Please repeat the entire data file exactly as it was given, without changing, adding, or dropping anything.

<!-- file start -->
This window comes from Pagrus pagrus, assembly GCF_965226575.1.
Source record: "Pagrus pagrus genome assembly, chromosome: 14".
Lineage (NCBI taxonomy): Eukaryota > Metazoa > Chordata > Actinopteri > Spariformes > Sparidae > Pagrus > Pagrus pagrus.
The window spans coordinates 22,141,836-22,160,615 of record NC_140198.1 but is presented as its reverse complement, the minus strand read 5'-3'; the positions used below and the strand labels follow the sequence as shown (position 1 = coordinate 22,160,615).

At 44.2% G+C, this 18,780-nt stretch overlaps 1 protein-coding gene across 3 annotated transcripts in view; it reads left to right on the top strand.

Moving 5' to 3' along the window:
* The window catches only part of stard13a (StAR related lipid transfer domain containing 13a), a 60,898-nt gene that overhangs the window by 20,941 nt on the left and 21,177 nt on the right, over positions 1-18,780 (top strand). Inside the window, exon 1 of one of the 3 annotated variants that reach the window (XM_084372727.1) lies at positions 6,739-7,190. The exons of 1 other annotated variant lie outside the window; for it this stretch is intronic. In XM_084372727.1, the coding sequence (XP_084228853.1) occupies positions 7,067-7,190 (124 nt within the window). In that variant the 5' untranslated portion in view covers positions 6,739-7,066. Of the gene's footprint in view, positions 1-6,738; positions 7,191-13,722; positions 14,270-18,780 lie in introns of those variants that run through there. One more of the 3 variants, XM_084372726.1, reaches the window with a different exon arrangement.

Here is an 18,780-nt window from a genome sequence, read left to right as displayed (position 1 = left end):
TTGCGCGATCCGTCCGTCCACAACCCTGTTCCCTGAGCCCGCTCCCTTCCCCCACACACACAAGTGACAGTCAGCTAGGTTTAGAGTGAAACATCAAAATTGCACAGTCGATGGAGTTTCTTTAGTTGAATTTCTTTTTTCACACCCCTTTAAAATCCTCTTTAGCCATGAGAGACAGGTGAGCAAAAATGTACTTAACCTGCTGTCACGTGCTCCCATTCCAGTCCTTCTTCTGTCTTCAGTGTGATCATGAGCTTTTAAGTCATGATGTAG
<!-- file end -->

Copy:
This window comes from Pagrus pagrus, assembly GCF_965226575.1.
Source record: "Pagrus pagrus genome assembly, chromosome: 14".
Lineage (NCBI taxonomy): Eukaryota > Metazoa > Chordata > Actinopteri > Spariformes > Sparidae > Pagrus > Pagrus pagrus.
The window spans coordinates 22,141,836-22,160,615 of record NC_140198.1 but is presented as its reverse complement, the minus strand read 5'-3'; the positions used below and the strand labels follow the sequence as shown (position 1 = coordinate 22,160,615).

At 44.2% G+C, this 18,780-nt stretch overlaps 1 protein-coding gene across 3 annotated transcripts in view; it reads left to right on the top strand.

Moving 5' to 3' along the window:
* The window catches only part of stard13a (StAR related lipid transfer domain containing 13a), a 60,898-nt gene that overhangs the window by 20,941 nt on the left and 21,177 nt on the right, over positions 1-18,780 (top strand). Inside the window, exon 1 of one of the 3 annotated variants that reach the window (XM_084372727.1) lies at positions 6,739-7,190. The exons of 1 other annotated variant lie outside the window; for it this stretch is intronic. In XM_084372727.1, the coding sequence (XP_084228853.1) occupies positions 7,067-7,190 (124 nt within the window). In that variant the 5' untranslated portion in view covers positions 6,739-7,066. Of the gene's footprint in view, positions 1-6,738; positions 7,191-13,722; positions 14,270-18,780 lie in introns of those variants that run through there. One more of the 3 variants, XM_084372726.1, reaches the window with a different exon arrangement.

Here is an 18,780-nt window from a genome sequence, read left to right as displayed (position 1 = left end):
TTGCGCGATCCGTCCGTCCACAACCCTGTTCCCTGAGCCCGCTCCCTTCCCCCACACACACAAGTGACAGTCAGCTAGGTTTAGAGTGAAACATCAAAATTGCACAGTCGATGGAGTTTCTTTAGTTGAATTTCTTTTTTCACACCCCTTTAAAATCCTCTTTAGCCATGAGAGACAGGTGAGCAAAAATGTACTTAACCTGCTGTCACGTGCTCCCATTCCAGTCCTTCTTCTGTCTTCAGTGTGATCATGAGCTTTTAAGTCATGATGTAG